Sierra Leone group to sway listeners with its reggae beats, African grooves

By Diane Urbani de la Paz
Peninsula Daily News

PORT ANGELES — When the rhythm comes, so does relief.

The Sierra Leone Refugee All Stars come from a place torn apart. War through the 1990s killed countless innocents in their west African homeland, and forced millions to flee their homes and seek refuge in camps in neighboring Guinea.

Yet this band, here for the 20th annual Juan de Fuca Festival of the Arts, is living proof of music's power.

When the Refugee All Stars start to play, their reggae beats and funky African grooves cause bodies to sway. The sound is buoyant and warm, like an equatorial breeze.

For more than 10 years now, the Sierra Leoneans have used music as a salve and a messenger for listeners across the world.

“When you connect, together, you forget [your worries],” one band member says in “Sierra Leone's Refugee All Stars,” the 2005 film chronicling the group's history.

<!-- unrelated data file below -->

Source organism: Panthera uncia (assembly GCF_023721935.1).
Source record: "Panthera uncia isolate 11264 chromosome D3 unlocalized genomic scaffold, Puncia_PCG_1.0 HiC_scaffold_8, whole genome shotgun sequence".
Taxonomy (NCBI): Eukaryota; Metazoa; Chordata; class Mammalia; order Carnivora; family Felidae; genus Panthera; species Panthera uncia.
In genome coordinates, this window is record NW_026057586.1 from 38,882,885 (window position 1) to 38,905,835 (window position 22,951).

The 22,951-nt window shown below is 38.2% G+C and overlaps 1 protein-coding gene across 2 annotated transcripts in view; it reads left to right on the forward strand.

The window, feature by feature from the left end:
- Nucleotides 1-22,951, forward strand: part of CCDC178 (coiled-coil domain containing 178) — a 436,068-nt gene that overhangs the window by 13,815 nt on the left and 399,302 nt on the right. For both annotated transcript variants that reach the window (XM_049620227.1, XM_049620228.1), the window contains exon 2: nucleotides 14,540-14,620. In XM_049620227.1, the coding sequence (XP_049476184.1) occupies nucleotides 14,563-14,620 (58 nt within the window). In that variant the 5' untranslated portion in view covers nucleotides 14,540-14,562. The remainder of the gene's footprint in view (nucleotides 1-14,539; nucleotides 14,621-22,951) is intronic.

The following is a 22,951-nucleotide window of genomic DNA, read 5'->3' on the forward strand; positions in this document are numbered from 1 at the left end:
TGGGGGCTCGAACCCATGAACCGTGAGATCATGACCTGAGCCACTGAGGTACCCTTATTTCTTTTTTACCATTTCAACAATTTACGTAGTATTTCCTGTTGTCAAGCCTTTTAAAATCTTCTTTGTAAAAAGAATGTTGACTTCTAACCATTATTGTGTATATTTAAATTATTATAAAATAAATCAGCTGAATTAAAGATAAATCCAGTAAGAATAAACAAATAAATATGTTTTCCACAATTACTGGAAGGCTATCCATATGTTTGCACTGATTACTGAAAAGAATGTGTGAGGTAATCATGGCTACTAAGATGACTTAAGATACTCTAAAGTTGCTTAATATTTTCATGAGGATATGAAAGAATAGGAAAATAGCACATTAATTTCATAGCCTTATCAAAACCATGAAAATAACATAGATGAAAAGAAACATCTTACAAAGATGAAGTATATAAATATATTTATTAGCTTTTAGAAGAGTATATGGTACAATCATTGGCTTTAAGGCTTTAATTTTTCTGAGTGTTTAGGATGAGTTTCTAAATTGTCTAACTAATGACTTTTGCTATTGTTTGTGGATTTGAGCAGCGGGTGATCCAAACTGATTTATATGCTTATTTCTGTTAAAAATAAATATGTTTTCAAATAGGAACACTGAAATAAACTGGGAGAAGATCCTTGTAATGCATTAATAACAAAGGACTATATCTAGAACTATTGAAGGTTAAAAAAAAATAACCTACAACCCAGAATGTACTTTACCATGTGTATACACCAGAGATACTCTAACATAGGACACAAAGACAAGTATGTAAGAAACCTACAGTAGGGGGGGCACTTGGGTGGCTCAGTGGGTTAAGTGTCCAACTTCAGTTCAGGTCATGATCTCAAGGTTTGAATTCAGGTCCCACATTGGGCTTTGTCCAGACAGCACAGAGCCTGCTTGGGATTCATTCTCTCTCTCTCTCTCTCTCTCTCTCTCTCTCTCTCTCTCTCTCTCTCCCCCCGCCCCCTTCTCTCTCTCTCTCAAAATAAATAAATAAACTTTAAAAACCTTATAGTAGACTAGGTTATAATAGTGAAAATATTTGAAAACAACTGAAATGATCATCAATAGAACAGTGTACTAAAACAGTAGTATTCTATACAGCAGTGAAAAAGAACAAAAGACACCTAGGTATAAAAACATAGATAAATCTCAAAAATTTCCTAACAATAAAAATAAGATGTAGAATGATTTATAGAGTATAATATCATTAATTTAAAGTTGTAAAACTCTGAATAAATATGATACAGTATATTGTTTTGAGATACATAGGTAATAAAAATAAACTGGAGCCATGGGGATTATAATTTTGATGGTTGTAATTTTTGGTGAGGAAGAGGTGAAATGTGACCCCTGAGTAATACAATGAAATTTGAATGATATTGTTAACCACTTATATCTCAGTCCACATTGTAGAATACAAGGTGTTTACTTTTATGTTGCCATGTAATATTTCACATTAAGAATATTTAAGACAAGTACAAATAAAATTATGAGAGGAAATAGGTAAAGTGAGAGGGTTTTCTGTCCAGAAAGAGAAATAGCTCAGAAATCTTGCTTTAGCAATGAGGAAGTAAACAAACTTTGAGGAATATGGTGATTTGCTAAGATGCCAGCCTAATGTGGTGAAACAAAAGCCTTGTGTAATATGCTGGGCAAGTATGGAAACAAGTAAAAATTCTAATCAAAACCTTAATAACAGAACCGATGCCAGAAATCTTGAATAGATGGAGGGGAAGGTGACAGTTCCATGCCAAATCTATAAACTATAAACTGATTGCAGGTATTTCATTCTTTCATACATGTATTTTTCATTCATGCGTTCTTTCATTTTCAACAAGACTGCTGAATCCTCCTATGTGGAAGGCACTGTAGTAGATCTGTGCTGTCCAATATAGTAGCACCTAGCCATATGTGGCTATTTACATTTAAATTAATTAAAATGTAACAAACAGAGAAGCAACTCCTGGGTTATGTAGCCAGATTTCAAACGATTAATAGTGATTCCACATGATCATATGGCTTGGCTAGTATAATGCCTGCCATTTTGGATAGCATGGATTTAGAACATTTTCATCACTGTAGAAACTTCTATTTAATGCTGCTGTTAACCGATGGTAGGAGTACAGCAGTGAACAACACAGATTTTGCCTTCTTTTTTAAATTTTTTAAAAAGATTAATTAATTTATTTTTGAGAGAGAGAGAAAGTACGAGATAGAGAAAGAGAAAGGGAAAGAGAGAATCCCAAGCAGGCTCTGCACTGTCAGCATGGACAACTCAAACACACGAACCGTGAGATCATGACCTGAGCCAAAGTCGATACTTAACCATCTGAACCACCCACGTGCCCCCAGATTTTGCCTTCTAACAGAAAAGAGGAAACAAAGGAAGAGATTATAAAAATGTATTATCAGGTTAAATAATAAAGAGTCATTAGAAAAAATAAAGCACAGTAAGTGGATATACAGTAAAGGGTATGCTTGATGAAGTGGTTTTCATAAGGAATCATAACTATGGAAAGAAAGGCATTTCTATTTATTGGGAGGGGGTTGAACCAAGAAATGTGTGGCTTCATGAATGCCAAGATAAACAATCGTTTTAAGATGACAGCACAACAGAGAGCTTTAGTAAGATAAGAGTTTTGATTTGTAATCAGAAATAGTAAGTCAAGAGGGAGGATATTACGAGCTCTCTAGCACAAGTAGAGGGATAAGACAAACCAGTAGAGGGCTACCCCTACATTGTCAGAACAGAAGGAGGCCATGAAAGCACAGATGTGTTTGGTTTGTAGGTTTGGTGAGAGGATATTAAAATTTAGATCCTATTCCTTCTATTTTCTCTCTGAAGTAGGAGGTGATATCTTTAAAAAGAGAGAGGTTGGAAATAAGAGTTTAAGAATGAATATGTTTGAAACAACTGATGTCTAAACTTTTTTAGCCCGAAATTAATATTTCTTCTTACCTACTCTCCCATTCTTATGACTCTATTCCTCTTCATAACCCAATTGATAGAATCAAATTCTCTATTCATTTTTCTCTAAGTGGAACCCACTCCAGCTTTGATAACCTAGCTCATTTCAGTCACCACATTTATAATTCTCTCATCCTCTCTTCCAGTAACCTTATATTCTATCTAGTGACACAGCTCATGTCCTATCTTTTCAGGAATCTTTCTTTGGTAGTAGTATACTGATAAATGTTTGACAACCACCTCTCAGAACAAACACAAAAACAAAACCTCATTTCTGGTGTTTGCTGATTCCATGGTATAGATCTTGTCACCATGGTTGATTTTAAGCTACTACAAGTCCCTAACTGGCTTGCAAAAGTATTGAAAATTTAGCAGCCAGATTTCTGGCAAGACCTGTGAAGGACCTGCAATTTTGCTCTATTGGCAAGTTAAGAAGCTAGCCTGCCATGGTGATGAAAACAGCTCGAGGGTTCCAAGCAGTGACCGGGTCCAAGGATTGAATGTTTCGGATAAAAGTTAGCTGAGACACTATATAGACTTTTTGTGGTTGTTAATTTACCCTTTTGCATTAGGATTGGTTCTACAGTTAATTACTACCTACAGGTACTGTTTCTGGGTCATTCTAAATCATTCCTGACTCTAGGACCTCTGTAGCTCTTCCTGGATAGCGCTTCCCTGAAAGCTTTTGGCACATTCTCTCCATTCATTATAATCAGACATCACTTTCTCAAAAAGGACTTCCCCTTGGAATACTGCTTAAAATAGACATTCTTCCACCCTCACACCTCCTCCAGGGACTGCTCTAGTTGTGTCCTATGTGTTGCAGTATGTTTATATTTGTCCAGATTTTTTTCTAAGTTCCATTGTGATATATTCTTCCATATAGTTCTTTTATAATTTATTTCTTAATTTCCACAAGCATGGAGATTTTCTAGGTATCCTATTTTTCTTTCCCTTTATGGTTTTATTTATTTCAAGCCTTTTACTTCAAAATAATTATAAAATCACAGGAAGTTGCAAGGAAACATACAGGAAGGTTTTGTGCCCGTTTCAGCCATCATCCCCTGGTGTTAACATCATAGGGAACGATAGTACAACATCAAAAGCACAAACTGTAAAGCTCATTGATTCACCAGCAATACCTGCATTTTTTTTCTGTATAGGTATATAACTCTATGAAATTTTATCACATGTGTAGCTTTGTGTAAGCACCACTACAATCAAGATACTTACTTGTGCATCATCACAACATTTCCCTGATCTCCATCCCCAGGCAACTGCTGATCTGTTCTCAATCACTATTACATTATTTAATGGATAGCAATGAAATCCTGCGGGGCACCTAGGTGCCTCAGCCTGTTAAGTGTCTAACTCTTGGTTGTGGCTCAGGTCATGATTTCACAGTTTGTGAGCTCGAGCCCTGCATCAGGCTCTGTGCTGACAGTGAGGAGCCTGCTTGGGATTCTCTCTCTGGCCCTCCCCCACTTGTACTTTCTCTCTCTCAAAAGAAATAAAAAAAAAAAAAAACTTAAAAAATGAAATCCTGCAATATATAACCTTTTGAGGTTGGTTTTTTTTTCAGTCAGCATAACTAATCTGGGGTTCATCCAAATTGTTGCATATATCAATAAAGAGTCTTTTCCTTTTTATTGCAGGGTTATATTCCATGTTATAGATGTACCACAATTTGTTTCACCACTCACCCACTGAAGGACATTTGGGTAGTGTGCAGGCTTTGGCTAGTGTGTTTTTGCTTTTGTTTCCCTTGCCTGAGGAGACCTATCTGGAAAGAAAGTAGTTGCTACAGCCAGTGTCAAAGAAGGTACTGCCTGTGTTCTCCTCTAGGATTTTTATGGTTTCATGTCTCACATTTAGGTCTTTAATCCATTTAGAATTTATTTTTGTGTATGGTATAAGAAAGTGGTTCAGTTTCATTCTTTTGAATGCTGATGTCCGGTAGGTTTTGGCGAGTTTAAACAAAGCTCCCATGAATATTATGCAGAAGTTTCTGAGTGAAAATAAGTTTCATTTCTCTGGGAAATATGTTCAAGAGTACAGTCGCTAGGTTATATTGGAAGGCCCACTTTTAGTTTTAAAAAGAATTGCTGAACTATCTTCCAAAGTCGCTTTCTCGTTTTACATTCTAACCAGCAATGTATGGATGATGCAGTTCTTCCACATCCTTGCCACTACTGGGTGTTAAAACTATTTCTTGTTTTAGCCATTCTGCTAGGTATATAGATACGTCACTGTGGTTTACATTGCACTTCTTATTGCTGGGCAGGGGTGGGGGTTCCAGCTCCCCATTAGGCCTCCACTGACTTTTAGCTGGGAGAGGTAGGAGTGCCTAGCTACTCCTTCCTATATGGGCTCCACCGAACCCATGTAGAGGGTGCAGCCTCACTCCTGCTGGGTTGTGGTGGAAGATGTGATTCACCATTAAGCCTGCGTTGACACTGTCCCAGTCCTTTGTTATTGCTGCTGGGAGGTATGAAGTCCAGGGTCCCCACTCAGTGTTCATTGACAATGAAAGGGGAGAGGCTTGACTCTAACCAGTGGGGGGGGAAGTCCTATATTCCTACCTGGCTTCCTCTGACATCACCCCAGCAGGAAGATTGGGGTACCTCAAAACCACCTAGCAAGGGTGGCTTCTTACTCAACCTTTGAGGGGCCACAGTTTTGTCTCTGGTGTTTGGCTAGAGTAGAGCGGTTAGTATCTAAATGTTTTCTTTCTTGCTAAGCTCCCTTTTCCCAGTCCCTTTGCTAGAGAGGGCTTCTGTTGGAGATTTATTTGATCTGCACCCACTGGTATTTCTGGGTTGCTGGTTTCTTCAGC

Singer-dancer-percussionist Black Nature is one of eight Sierra Leone Refugee All Stars arriving in Port Angeles.

“I'm the youngest member of the band,” he said. “I run around, and follow the spirit of the music on stage . . . it's a very special music: African rhythm, Sierra Leonean rhythm.”

And while some of the songs are about life in a refugee camp, this music also celebrates Sierra Leone's culture. This is the sound of resilience, and its message is a positive one, Black Nature said.

And it is for dancing.

You don't need any special moves. Just nodding your head is a good start.

The Sierra Leone Refugee All Stars are slated to give three concerts for Port Angeles-area school children today at the Port Angeles High School Performing Arts Center; then they will headline tonight's Juan de Fuca Festival lineup with a concert at 8:30 p.m. at the Vern Burton Community Center, 308 W. Fourth St.

Patrons can choose the single-day ticket for $20 or a pass to the entire Juan de Fuca Festival today through Monday for $60; complete details are at

Music and dance, Black Nature said, are “the language of the body; the language of the spirit and the language of the people.

“Just come out, and listen.”

Last modified: May 23. 2013 6:27PM
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